A Model Vocational Centre - Ratu Navula Secondary. Ratu Navula Secondary school has become a model vocational centre in Fiji. It is situated in the urban area of Nadi, being quite strategically placed on the cross road for the major hotels and tourist destinations in Nadi and the Coral Coast. This provides excellent employment opportunities for graduating students. Established in 1990, the school currently has an enrolment of 584 of which 229 are Vocational students. Three main courses are offered to the students. These are Carpentry and Joinery, Automotive Engineering and Catering and Tailoring Production. The Fiji Education Sector Programme (FESP) supported area of Food Production and Food and Beverage Services has 154 students enrolled in 2007. This course is very popular and the numbers are rising primarily because of the good leadership, employment opportunities and support given through FESP to upgrade the standard of delivery. The Ratu Navula Secondary students all do industrial attachments during Catering & Tailoring their second year of studies. There is a high employment rate upon completion from these 200 courses. The school also has a working restaurant which allows students to prepare and 150 serve food and beverages to customers. This is an excellent example for other vocational 100 154 centres as the students are provided with on the 140 104 50 job practical experience and training within the 63 school environment. 0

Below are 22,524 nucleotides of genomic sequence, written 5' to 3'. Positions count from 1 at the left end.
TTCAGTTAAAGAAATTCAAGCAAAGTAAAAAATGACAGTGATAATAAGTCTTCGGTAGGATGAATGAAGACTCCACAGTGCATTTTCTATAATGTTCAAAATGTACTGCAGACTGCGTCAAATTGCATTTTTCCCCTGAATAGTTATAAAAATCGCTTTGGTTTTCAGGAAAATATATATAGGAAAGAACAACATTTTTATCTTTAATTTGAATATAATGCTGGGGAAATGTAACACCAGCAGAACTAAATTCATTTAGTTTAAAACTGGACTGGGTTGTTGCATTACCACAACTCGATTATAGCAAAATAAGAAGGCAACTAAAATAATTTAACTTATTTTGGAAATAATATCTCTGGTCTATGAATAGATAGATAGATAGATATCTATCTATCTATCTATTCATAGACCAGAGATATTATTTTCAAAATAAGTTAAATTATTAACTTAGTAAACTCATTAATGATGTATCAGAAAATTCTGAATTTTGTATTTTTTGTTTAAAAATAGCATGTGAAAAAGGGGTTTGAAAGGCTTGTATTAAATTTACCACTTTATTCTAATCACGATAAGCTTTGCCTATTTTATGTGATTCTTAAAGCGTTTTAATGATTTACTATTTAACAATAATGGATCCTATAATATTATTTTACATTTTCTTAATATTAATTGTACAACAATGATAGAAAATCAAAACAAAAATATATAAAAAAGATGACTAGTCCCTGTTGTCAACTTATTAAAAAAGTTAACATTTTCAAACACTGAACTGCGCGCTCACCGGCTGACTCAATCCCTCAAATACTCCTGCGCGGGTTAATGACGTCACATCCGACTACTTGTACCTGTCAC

Good leadership and innovative practice has lead to increased enrolment, employment opportunities for students and funding opportunities through stronger links with industry.